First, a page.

So I want you to focus on choosing one of your offerings that you want to sell more of. And you can do this for each of your offerings because I know it’s not always the case where we’re targeting one specific person. But for this particular exercise so that you get used to it, I want you to think about one thing you want to sell more of, and we’re going to dive into who they are. So you’re, you’re going to be listing their common traits, you’re going to figure out how all of that works together and commonalities, you’re going to step into their shoes and write a short story about them as if you were that person. I’m going to give you an example of that. And then once you have all of that, you’re going to really know how to fine-tune your marketing to target that person. And just know no matter what you sell all humans, all of your clients, all of your customers, they all have fears and they all have dreams. And by doing this, you’re going to establish trust, which is going to lead to authentic connections, increase sales, referrals, repeat customers, and you’re going to end up with a satisfying and soul-fulfilling business. So even if what you sell doesn’t solve a problem or isn’t associated with a pain point, maybe what you sell is based in luxury or beauty or joy or happiness, but you have to remember the human that is on the other side that you’re selling to. They have real fears and real dreams, and the more you understand the full emotional, and holistic reality of that person, the more effective your communication to them will be even if you never mention their fears or their problems. And I know a lot of bloggers, if you are one, you like put what pain point am I solving if I’m a blah, blah, blah blogger? That part doesn’t matter if you’re just creating content that maybe isn’t solving. Maybe you’re not a motherhood blogger, and giving advice on how to make things in life go easier. Maybe you’re a different type of blogger that’s not necessarily solving anything, but maybe it’s more for entertainment purposes. But if you don’t realize that your person has fears and dreams, you’re never going to be able to understand what kind of content you need to be creating for them.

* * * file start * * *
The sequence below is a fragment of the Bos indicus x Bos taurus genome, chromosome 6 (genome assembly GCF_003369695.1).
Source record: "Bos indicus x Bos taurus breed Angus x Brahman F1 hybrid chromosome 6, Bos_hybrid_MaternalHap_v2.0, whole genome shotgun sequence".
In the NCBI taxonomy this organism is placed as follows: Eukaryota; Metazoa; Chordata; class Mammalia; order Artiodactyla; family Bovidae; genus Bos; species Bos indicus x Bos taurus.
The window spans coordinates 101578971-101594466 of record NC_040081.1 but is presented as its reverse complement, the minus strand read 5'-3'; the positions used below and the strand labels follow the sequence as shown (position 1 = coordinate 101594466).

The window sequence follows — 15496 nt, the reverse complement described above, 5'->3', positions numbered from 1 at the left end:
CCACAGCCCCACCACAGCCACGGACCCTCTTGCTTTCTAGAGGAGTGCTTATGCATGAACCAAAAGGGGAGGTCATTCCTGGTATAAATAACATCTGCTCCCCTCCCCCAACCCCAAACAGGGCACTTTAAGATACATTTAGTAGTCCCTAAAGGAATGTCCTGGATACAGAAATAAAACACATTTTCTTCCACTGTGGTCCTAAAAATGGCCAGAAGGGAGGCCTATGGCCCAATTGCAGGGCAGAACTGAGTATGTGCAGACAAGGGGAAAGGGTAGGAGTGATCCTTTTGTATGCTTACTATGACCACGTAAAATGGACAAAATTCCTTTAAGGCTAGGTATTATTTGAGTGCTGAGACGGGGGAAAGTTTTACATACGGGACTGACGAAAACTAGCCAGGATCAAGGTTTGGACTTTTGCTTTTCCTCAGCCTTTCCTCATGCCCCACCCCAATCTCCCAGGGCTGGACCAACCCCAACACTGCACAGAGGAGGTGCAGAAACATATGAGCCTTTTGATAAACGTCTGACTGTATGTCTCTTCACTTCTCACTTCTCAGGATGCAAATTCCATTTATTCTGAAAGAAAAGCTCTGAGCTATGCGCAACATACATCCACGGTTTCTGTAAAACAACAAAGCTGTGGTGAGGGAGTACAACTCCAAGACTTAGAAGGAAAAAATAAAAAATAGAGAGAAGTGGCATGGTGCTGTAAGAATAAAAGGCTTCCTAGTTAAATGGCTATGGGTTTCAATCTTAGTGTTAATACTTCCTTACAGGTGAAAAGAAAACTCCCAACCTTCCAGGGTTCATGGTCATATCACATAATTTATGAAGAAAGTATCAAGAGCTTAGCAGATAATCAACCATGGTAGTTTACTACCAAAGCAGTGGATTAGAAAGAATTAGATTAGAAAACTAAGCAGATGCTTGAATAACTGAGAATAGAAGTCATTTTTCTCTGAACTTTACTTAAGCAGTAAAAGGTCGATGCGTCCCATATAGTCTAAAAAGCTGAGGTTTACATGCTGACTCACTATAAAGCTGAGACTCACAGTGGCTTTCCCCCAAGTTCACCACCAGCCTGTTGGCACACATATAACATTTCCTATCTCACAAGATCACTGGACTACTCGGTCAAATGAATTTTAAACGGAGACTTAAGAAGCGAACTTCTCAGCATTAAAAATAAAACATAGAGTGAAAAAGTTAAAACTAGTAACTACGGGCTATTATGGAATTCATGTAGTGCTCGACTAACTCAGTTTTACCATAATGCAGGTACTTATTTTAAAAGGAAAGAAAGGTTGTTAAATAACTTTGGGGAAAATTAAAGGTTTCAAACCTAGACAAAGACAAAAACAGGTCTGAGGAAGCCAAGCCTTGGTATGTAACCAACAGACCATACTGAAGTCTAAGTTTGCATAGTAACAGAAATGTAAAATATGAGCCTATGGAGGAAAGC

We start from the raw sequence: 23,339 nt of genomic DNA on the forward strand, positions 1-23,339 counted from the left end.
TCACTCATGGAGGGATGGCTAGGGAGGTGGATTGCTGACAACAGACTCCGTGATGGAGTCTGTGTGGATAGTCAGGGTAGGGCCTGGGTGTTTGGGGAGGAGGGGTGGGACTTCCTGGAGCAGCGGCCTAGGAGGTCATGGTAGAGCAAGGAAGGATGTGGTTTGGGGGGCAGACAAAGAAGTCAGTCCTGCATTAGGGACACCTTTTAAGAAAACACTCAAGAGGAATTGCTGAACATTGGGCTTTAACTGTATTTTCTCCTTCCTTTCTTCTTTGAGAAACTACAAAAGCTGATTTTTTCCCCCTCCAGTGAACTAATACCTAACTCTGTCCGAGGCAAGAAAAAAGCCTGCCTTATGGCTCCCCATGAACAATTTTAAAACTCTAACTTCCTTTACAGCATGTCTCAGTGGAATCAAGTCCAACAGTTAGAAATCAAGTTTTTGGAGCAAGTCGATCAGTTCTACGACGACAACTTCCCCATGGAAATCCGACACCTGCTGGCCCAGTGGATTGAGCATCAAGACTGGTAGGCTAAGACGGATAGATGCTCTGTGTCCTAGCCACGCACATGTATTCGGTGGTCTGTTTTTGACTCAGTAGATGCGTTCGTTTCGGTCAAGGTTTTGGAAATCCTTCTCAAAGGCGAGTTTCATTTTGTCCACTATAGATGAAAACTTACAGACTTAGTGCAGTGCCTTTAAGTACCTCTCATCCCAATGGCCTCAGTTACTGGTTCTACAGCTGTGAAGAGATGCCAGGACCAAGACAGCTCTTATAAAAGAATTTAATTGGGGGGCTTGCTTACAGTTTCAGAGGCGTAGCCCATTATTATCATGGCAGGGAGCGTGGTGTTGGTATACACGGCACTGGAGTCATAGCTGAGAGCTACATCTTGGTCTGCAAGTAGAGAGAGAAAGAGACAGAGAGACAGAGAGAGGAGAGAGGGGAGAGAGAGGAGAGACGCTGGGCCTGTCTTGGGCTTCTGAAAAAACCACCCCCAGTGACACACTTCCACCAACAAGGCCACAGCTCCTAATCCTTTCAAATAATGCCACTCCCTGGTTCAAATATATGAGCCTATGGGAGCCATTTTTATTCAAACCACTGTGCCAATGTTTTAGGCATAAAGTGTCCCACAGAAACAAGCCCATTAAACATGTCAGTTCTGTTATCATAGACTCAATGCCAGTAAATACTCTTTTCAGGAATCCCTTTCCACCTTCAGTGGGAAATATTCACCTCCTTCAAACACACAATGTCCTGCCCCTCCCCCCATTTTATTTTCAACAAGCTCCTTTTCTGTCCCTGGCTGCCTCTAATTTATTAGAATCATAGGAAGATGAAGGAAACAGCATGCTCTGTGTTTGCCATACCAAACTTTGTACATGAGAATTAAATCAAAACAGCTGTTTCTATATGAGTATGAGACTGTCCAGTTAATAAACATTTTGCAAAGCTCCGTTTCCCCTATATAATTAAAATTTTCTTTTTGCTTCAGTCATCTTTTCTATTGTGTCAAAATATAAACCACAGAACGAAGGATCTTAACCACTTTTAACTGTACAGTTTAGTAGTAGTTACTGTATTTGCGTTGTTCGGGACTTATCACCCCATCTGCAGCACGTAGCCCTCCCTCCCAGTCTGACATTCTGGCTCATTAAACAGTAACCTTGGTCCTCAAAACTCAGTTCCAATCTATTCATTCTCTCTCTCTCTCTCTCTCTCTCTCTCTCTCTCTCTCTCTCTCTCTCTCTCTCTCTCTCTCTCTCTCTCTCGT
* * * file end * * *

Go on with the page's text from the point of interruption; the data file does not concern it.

Okay, so before I dive into what you need to do, verbatim, on how to do this exercise, I want to give you kind of a snapshot as to one example that I learned in B-School. And so this is coming out of B-School, and I know if you are in the online world, you know that B-School is in sales right now. Like, the doors haven’t opened yet. But B-School is very powerful for me, and I took it back in 2015. And I typically go back through parts of it every single year just for some clarity in any one of my businesses. I’m not sure what I will do this year. I have asked to have access to it because once a B-Schooler, always a B-Schooler. But this was the example when we were doing the ideal customer, and this is the story that is told just to give you something to go from.
So this is out of B-School. I don’t remember when, what year this came out of, but it is for sure out of B-School. So Jenny is a business coach’s ideal customer avatar. So her name is Jenny, and this is from Jenny’s point of view. So when I talk, just pretend this is Jenny talking. “I’m terrified. I was so excited about starting my own coaching business and bringing in extra money for my family. So I could contribute more to Carla’s college fund, buy a new car, take John on a vacation, and finally get a new laptop. But now that I’m about to finish up my coach training, which took lots of money away from the family, and John was pissed at that. Now I need to spend more money on a website and marketing training so that I can get clients. I don’t know if all of that is going to work. There are so many coaches out there, and I’m wondering if I’m that great of a coach anyway. Will people really hire me? And why should they when there’s so many coaches out there with more experience who are probably better than I am. Plus, I’m not making any money, so I feel like a fraud. I’m so confused. Should I even keep at this? I’m so ashamed. I told everyone in my life I was becoming a coach and doing my own thing. If I bail out now, everyone will think I’m a flake, and I’ll be totally mortified. But if I continue, I’m afraid John is going to kill me because he thinks my business is some woo-woo idea that’s costing us tons of money. He says I should just stop doing this and get a part-time job and stop living in a dream world, especially in this economy. Maybe this whole thing is a load of crap. I don’t want to talk to my coaching mastermind about how scared I am because I’m afraid I’ll look weak and like a loser. I don’t want them to try and coach me out of it. I’m scared, and I don’t know where to turn or what to do, I feel totally paralyzed.”